Irvine-based 5.11 Tactical, an apparel and gear designer outfitting soldiers, firefighters and police officers, has a mission of its own—it plans to grow its 13-store retail lineup at a pace of one or two additions a month this year.
“We have very aggressive five-year revenue goals,” said Chief Executive Tom Davin, who stayed on the job after leading the company through last year’s $401.8-million sale to Compass Diversified Holdings in Westport, Conn. “We are attracting a lot of new customers to the 5.11 brand who may have heard about it but wouldn’t necessarily go online and buy the product until they had the chance to try on the pants, the backpack or the boots.”
5.11 Tactical posted $212 million in sales for the nine months that ended Sept. 30, putting it on track to reach $300 million for last year. Its fourth quarter “is typically the strongest,” according to Compass Chief Executive Alan Offenberg, who added that most of 5.11’s “professional” accounts “traditionally spend a little higher in the fourth quarter in order to use up the remaining budget dollars.”
5.11 Tactical has 123 employees working at its Orange County headquarters and 550 companywide. It offers an array of products that are “battle-tested,” such as its stretchy Stryke pants. Its popularity with first responders has spilled over into the consumer market—including industrial workers and weekend outdoors enthusiasts.
The crossover trend prompted the company’s 2014 expansion into retail with pilot locations in Riverside and Las Vegas. The following two years it opened stores in Colorado, Texas, Australia, Florida and Utah. Its latest shop opened in July in Carson—just over the OC-Los Angeles counties line, where a digital billboard announces the brand’s presence to commuters on the San Diego Freeway these days.
“The response from customers has been so positive that we’ve decided OK, it’s no longer a test, we are going to do more retail stores,” Davin said. “We are going to open one to two stores per month in 2017, and we already have a very good pipeline—we got 11 locations that are under some sort of development.”
Stores in Commerce and Oceanside are under construction, and the company has signed leases for shops in Phoenix, Honolulu and Boston.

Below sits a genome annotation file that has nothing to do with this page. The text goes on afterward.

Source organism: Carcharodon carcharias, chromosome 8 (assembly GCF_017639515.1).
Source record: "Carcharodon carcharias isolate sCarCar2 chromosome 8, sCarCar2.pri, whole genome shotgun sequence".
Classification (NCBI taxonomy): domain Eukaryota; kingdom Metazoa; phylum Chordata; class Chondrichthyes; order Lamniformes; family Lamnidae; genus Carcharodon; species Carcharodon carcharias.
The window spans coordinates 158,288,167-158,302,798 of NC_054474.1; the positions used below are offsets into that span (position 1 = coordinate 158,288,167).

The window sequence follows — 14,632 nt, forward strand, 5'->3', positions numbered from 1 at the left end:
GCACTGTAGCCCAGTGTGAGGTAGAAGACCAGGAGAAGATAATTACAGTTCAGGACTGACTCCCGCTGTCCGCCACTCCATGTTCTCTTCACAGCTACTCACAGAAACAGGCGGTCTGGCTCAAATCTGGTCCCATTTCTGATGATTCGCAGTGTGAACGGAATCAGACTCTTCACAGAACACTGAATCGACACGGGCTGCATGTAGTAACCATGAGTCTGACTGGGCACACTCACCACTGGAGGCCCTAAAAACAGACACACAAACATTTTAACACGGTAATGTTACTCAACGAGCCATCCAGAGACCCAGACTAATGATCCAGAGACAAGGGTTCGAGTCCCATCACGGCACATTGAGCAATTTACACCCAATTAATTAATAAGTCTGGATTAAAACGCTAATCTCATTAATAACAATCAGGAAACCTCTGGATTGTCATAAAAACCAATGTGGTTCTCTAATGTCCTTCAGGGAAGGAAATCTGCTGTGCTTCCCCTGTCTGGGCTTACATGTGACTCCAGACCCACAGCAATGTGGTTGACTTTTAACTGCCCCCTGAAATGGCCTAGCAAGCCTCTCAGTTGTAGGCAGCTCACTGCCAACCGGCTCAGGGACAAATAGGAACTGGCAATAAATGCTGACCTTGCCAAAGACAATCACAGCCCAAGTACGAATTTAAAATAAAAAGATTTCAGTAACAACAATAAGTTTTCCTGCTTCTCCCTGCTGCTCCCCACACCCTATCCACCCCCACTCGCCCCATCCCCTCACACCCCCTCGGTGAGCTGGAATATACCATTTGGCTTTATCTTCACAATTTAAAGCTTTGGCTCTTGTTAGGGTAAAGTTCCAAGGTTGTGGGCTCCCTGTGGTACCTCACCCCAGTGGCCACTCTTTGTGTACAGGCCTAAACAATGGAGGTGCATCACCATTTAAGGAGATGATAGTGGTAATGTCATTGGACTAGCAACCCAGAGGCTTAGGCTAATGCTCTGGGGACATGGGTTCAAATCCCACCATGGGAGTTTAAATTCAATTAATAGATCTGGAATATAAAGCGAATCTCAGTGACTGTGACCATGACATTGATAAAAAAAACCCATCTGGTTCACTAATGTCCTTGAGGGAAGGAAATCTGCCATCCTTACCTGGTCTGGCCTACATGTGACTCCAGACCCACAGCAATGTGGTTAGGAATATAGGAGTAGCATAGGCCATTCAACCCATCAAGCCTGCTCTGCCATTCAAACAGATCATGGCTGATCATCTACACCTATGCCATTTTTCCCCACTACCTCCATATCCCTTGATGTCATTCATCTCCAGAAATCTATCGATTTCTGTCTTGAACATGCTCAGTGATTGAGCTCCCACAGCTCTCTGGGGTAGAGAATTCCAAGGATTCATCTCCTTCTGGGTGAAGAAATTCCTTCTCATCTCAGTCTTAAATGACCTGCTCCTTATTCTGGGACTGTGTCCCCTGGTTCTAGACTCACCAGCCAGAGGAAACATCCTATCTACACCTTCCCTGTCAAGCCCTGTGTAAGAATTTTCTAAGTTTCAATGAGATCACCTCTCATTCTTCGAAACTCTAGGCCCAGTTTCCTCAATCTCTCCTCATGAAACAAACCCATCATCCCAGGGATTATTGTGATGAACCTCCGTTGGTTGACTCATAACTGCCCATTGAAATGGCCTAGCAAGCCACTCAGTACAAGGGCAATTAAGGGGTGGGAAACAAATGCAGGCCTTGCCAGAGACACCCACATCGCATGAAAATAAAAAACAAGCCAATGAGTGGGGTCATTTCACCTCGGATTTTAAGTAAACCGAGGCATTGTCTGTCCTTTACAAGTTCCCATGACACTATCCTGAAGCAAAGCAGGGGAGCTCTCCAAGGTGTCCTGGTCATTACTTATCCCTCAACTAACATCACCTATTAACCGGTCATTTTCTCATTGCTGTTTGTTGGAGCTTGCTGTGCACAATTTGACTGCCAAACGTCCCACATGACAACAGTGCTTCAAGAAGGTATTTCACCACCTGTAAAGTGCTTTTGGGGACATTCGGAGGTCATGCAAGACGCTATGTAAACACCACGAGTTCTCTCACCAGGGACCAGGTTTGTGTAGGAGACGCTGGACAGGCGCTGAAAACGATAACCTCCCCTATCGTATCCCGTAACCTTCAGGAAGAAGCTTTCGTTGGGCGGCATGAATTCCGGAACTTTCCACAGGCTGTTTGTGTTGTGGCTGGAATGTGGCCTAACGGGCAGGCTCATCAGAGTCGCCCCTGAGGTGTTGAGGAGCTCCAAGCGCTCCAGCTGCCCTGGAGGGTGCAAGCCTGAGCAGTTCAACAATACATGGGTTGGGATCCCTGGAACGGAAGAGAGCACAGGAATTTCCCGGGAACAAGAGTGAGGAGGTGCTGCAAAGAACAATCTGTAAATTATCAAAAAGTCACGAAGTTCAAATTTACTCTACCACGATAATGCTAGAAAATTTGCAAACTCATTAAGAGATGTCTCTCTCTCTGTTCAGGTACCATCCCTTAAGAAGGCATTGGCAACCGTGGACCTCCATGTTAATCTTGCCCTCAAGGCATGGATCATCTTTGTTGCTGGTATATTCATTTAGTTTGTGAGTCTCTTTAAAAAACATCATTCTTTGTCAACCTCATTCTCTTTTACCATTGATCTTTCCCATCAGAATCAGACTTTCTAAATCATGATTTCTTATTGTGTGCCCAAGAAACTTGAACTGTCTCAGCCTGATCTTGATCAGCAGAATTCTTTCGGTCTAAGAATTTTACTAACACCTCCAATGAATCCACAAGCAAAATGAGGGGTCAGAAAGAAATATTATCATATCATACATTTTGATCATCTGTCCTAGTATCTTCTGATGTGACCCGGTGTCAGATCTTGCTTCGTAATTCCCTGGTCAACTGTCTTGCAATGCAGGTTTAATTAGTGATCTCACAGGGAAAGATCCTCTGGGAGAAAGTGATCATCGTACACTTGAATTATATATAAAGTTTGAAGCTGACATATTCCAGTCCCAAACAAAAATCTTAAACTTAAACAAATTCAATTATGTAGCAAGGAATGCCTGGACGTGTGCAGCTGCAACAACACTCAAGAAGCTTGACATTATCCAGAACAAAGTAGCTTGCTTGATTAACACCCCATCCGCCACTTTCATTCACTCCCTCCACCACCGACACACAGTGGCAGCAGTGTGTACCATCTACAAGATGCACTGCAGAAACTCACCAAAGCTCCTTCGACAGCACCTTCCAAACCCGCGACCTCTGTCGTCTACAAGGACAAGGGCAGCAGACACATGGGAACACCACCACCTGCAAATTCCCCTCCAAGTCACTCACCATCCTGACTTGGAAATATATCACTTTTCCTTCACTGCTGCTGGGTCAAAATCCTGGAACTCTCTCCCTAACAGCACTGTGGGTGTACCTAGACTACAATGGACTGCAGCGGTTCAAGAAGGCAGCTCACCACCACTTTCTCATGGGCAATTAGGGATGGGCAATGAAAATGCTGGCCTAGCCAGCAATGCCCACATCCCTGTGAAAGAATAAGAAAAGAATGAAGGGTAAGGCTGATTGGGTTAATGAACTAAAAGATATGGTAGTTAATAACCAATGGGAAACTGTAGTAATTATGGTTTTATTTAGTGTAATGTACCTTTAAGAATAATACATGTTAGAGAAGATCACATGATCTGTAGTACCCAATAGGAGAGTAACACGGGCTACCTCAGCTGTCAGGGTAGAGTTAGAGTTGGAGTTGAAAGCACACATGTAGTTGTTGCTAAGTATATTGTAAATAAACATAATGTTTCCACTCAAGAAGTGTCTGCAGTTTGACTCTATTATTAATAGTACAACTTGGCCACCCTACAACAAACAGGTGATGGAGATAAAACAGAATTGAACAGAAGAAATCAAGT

5.11 Tactical products will continue to be sold through other retailers nationwide.
The company supplies about 1,100 accounts, including Keystone Uniform Depot in Santa Ana and Covina and Galls LLC, which has stores throughout the U.S. The wholesale merchandise mix, however, is different—its “dealer partners” sell uniforms, and are mostly “targeting just police, fire, EMT,” Davin said. “They don’t really have a customer-facing storefront. Their stores are more in industrial areas, and unless you are a police officer or firefighter, you probably wouldn’t know about these stores. That’s why it’s very synergistic for us to open [company-owned] stores—those don’t sell uniforms.”
Exports go to another 90 or so countries.
“We are growing very well, despite the fact that the U.S. dollar is getting stronger, which impacts the purchasing power,” he said, adding that international operations account for about 25% of 5.11’s revenue, with Europe the leading offshore market.
“Business is very good in the Middle East, as well, and growing in Latin America and Asia, including Australia,” Davin said.
5.11 Tactical, which keeps a development center in Irvine, is consolidating two warehouses in Northern California and moving staff to a new, 400,000-square-foot facility in Manteca—a multimillion-dollar investment that will be about 30% larger than the two previous facilities combined, according to Davin.
Francisco Morales, son of a tailor, co-founded the company with Dan Costa in 2003. TA Associates Management LP in 2007 bought 80% of 5.11 Tactical and Invigour8 Trading Co. Ltd.—a sourcing company he and Costa founded in 2002—for $240 million. The Menlo Park-based private equity firm kept the management team in place. Davin joined the company as chief executive in 2010 after a five-year stint in a similar role at Panda Restaurant Group.
Morales remains with 5.11 Tactical as president.
Costa has since launched First Tactical in Modesto, a competitor with distribution in the U.S. and 15 countries, according to news reports.
5.11 Tactical’s senior leadership team retained a 2.5% share of the company after the sale to Compass, which added up to about $5.6 million, and represents “actual dollars we invested from our own pockets,” Davin said.
5.11 Tactical’s “market leadership, broad customer base, proven management team and compelling growth opportunities represent a strong addition to our family of leading middle market businesses,” according to Compass, which has a market value of about $1.1 billion and also owns Sterno Products, Clean Earth and Liberty Safe.